William, Lord Lowther became 1st Earl of Lonsdale (of the second creation) in 1807. A Tory politician, landowner and coal and industrial magnate, he was the patron of artists and writers including the poet William Wordsworth. In commissioning Turner he must have decided to ignore his friend Sir George Beaumont’s frequent objections to the artist’s work. However, he had followed Beaumont’s recommendation in choosing Smirke as his architect.4 The two views of Lowther reflected his pride in the new mansion, nearing completion in 1809, but the attention Turner gave to his other property and interests might indicate that more pictures were in the offing. Lonsdale often entertained artists, Henry Edridge, for example, using Lowther as a springboard for a tour of Cumberland in 1804 while Smirke, visiting Lowther and Whitehaven in 1808, accompanied his host from London and back. On his return, Smirke reported Lonsdale’s immense income and properties, energetic attention to business and passion for hunting.
The evidence of the Cockermouth sketchbook is that the business of Turner’s 1809 tour began at Lowther. There as elsewhere, Turner was witness to the life of a sporting estate. His own favourite hobby, fishing, features in several sketches in the present book, one of which might show Lord Egremont on his private jetty on the River Derwent, just below the walls of Cockermouth Castle, folio 56 (D07941). There are also various drawings of a shoot, with gun-dogs and guns, for example folios 49 verso, 51 verso, 52 verso (D07928, D07932, D07934), and passages of verse about the dangers of the grouse moor to the guns as much as to the birds. Turner seems to be writing, folio 13 verso (D07873), as a reluctant shot who has been inveigled by ‘kind persuasions’ into taking part despite his inexperience. Moreover, some sort of accident has evidently taken place and since ‘the gun too oft its owner wound’ the would-be poet bids ‘Away there all sport of the fields / Its pleasure and its pain I joyfull yield’, 14 verso (D07875).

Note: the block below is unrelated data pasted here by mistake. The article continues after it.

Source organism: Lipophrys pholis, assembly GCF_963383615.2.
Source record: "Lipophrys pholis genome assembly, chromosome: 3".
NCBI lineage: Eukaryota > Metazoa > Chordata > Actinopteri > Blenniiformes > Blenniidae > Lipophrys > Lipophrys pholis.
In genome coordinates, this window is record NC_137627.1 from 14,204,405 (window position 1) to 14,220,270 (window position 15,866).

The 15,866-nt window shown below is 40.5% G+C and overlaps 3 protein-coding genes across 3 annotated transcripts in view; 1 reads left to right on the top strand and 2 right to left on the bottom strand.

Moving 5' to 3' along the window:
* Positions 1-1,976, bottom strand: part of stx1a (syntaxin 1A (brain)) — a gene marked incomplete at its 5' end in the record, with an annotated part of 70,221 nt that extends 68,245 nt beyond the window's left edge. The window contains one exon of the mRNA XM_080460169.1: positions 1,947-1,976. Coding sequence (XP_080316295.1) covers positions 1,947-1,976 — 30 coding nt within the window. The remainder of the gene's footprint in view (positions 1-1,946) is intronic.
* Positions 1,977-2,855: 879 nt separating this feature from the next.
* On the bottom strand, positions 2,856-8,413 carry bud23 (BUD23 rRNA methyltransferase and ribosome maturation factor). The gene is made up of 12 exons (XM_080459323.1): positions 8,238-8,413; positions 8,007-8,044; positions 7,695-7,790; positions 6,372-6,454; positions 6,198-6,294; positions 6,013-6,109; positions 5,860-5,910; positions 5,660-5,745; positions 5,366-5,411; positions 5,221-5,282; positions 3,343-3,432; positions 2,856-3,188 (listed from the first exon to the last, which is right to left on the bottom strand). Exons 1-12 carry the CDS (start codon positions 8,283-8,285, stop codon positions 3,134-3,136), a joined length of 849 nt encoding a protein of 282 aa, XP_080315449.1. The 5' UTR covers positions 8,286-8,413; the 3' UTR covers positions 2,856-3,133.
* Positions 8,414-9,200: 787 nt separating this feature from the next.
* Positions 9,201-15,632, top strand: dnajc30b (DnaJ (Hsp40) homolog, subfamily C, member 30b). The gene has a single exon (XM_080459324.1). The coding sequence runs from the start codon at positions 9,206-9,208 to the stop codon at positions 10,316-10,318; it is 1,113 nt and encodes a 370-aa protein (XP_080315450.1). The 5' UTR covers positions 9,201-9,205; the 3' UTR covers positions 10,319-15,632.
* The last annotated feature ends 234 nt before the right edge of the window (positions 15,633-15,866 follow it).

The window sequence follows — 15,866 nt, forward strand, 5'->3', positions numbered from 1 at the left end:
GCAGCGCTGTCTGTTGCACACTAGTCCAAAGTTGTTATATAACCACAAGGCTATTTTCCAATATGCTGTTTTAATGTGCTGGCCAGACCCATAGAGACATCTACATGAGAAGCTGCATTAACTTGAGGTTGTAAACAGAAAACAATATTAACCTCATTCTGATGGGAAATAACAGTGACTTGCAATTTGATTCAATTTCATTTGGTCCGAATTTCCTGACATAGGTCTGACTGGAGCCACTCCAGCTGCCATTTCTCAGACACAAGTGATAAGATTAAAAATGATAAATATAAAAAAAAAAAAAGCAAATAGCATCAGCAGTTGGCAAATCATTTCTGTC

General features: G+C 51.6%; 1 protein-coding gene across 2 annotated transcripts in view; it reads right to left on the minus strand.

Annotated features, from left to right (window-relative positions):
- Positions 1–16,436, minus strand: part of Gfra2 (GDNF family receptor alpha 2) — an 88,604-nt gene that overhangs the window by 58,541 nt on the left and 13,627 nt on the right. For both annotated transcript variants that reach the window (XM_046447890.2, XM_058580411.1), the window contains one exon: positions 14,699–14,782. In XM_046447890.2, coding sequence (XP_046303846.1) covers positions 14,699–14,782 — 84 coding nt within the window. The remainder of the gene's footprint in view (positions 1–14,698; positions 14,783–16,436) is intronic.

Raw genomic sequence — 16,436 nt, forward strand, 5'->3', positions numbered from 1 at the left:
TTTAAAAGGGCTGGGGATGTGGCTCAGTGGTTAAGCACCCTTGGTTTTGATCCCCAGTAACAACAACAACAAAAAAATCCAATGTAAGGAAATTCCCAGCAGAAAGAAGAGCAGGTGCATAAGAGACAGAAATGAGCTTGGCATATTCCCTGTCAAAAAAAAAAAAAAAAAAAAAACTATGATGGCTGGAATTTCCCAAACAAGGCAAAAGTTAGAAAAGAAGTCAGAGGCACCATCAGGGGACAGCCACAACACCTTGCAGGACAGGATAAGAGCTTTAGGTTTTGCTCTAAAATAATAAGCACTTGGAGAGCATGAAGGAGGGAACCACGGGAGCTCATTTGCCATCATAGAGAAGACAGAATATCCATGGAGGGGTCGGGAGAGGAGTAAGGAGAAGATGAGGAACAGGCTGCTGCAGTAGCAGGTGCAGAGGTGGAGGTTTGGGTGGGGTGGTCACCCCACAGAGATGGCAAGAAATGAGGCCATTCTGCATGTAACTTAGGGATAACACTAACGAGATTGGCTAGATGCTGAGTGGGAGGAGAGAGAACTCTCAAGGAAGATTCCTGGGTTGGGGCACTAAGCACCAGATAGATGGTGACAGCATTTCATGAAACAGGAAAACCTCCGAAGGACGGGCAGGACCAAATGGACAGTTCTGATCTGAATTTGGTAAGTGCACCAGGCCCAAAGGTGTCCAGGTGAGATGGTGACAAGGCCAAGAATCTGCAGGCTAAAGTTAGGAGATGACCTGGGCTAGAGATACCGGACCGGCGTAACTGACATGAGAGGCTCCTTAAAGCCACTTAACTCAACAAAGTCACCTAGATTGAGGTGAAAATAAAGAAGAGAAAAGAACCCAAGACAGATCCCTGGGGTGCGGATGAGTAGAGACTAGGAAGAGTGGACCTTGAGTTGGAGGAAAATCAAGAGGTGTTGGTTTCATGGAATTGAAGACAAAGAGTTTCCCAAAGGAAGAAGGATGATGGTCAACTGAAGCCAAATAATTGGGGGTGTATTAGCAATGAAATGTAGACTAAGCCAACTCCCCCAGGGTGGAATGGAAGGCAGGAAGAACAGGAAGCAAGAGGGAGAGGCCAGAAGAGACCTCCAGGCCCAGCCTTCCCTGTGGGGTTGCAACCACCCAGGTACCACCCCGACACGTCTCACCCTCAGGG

From this Jack Lindsay inferred an ‘utmost revulsion from blood-sports’5 but Turner was a regular guest at Farnley Hall, Wharfedale, for Walter Fawkes’s shooting parties from at least 1810, having first joined one in 1808. Anne Lyles is inclined to think that Turner reused the sketchbook at Farnley in 18106 but it seems probable that he was actually there in 1809 as well, before going to Lowther. In a letter of ?August 1809 written from the Earl of Essex’s seat, Cassiobury Park, Turner speaks of ‘being now upon the wing to Yorkshire for 2 months’7 (the metaphor perhaps anticipating the grouse moor) and there are Yorkshire subjects near Farnley as well as views near Whitehaven in the contemporary Kirkstall Lock sketchbook (Tate D12240–D12260; Turner Bequest CLV). If inspired by a mishap at Farnley, Turner’s verses are oddly prophetic of the death of Fawkes’s brother Richard in a shooting accident there in 1816, while Turner was staying.